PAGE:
Software Evaluation, Selection & Implementation – Part I

Selecting new financial software for your organization can be an extremely daunting task.     This is especially true in today’s economic climate.   Not only are you faced with far too many options to choose from, you have the added pressure of tight budgets and lean, overworked staffs.     This, in turn, creates the dilemma of wanting to save consulting fees by doing as much of the implementation as possible in-house, but having neither the time nor the resources to properly do the job.

 The bottom line is that with constrained budgets and lean operations, you can’t afford to make a mistake when selecting new software.    Unfortunately, most organizations continue to use outdated software selection methodologies and are finding themselves in exactly the situation they are trying to avoid.   The purpose of this blog is to provide you with some guidelines and processes to make sure that this doesn’t happen to you.

 Before getting to the selection process itself, let’s look at a few things that you need to be thinking about before investing in new software.

 1.  The Technology Life Cycle

 A couple of decades ago,  a trio of researchers at Iowa State University came up with a socialization concept they called the Technology Life Cycle.   Basically, their premise is that technology products have a life cycle (visualize a bell curve) that is dependent on how much risk customers are willing to take to adopt the new technology.     For example, when a new product is first introduced, only the innovators who feel that they have to have the latest and greatest technology are going to purchase it.  They are at the beginning of the bell curve.  On the other end of the bell curve, there are customers that are so risk adverse, they are only going to purchase the product well after the novelty of its technology as worn off.   These customers are the laggards.   In the middle are the early adopters, early majority and late majority.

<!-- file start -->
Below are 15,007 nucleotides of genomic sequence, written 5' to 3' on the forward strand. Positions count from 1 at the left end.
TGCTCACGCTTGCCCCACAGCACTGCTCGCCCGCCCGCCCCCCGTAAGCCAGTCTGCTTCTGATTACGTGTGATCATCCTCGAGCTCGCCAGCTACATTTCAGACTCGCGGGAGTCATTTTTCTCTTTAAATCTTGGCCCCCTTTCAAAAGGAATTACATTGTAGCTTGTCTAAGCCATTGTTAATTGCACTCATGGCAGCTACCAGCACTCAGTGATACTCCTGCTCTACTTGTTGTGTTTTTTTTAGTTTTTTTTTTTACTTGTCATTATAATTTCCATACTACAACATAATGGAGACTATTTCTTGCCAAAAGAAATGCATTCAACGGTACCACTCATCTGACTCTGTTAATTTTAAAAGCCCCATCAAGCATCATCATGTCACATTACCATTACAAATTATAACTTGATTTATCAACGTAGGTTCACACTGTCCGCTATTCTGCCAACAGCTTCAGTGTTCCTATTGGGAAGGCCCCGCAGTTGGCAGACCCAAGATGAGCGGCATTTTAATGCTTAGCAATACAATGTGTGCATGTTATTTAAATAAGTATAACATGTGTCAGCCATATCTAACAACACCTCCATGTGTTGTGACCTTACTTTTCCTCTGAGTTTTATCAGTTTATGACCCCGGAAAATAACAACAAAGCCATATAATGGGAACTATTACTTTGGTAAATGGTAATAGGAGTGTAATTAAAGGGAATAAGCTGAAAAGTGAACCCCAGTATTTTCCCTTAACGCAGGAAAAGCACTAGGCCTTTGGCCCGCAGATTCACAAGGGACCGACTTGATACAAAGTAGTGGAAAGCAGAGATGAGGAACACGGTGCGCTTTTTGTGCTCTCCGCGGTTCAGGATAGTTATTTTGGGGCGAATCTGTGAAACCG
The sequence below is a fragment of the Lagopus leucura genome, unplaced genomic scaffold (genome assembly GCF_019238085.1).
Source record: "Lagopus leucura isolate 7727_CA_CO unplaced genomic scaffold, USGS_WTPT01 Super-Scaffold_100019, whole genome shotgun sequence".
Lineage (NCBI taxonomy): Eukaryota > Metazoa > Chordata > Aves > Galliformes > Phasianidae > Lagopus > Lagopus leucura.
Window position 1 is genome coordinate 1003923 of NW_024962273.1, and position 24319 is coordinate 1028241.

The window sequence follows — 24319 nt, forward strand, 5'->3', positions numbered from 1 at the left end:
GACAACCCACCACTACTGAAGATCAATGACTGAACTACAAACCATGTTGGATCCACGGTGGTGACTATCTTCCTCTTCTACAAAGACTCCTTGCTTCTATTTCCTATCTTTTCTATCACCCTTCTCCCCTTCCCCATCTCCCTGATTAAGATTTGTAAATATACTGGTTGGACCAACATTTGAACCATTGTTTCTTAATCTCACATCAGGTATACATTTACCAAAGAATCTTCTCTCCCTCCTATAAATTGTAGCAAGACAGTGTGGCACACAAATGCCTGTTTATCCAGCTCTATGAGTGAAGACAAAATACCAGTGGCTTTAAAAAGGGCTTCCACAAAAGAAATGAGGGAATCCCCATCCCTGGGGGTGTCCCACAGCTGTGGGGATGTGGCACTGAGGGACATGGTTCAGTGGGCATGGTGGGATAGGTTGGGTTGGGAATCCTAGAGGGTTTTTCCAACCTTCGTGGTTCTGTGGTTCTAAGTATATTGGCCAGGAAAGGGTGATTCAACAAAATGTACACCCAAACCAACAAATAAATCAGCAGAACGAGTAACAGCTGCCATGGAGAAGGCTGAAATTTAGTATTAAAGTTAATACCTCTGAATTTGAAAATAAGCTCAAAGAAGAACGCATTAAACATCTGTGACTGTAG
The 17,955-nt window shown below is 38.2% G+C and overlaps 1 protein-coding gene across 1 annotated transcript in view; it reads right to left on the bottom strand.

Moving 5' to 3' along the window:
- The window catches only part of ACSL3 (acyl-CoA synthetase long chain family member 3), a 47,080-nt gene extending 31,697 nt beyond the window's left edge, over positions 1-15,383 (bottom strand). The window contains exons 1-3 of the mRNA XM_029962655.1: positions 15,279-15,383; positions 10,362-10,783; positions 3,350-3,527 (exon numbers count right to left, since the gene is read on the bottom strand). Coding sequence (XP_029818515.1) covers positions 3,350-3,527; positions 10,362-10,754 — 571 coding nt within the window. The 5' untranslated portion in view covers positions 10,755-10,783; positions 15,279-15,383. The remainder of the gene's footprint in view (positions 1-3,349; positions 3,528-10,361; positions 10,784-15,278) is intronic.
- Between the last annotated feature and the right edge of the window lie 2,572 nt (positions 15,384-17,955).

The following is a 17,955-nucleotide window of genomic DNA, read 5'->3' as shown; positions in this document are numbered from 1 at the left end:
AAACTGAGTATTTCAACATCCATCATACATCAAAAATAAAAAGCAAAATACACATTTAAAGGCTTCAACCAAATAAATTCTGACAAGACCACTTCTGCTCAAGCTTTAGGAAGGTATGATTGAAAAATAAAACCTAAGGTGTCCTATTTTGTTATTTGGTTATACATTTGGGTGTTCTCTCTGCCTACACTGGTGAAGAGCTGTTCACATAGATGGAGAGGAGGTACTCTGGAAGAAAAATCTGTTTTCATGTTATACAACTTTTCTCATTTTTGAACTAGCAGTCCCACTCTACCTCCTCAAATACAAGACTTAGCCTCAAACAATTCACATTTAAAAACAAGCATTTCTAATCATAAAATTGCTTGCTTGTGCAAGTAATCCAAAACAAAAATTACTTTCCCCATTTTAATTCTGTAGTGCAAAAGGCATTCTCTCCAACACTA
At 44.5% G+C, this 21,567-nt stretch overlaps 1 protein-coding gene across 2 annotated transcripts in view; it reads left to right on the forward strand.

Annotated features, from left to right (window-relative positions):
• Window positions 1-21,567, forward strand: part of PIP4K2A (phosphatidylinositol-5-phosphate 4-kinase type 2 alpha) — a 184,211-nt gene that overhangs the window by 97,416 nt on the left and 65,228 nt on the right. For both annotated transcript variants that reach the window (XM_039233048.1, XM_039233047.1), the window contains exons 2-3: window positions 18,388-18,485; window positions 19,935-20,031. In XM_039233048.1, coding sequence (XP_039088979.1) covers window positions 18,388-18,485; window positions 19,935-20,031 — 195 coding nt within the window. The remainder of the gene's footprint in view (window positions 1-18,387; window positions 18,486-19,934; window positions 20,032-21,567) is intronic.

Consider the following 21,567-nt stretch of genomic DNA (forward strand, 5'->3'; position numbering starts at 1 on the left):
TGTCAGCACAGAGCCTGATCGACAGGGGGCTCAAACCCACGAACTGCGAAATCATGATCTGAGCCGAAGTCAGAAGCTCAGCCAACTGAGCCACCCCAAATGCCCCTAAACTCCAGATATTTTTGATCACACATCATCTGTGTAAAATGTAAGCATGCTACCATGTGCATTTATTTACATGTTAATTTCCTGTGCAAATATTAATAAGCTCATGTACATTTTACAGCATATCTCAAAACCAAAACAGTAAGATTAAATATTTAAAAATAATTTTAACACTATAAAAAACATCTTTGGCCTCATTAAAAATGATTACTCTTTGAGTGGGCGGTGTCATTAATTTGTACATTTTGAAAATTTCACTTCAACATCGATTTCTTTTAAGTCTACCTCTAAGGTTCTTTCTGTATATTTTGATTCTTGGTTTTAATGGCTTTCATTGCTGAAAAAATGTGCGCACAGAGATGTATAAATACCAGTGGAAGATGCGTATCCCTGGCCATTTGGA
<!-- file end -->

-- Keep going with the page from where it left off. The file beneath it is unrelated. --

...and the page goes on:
In the 1990’s, Geoffrey Moore wrote a book called “Crossing the Chasm” where he talked about the fact that when new technology is introduced, there is a huge chasm between the innovators stage and the early adopter stage.   Sometimes products never make it over the chasm and sometimes it may take many years before they make it.    An example of the latter is Cloud Computing, which we will discuss in the next installment of this blog.

 To truly determine where a product is in relation to the Technology Life Cycle, you need to understand the underlying technology.     Simply because a product has been around for a long time does not mean that it is obsolete.     Microsoft Dynamics GP, for example, was originally designed in the mid-90’s, yet Microsoft has continued to incorporate new technologies into the solution, so that Dynamics GP is still positioned firmly at the top of the bell curve and it continues to compete well even against newer solutions.

 When selecting software, think about where that software falls in the Technology Life Cycle and how much risk you are willing to take.      You probably don’t want to be an innovator, but even more so, you don’t want to be a laggard.     Unfortunately, many software solutions that are available today are still based on extremely old technology and fall into the laggard column.     An example of this would be Sage’s MAS 90 product.   MAS 90 was originally designed in the 1980’s, for instance, and still uses the same proprietary database.    This creates many limitations that are not necessarily apparent until well into the implementation.   

 2.  Open Source Software

 There’s an old saying that you get what you pay for.   In the case of Open Source Software, I firmly believe that to be the case.    Open Source, by definition, means that the source code is in the public domain and, therefore, the applications are theoretically free.    In reality, though, there are many hidden costs associated with open source software, including:

 Support/assistance is harder to find and is generally more expensive because there is not much competition to hold fees down.

  • The software is, in general, less reliable and less functionally comprehensive.
  • The time to benefit is generally longer which means that the productivity gains and cost savings that you hope to gain from your new software are not being realized.

 In some cases, open source software does have a place.   For example, Linux is an open source alternative to Microsoft Windows that is quite popular for hosting web sites because of its low operating system overhead.       Stay away from open source, though, when it comes to mission critical financial and ERP applications.    It’s absolutely not worth the risk.

To be Continued…..

 Maner Costerisan, a Michigan-based CPA firm and Microsoft Gold Certified Partner, specializes in helping Not-for-Profits improve operations and support their mission through accounting, CRM and productivity software solutions.     For more information on how we can help you excel in these challenging economic times, please contact us or visit our website.

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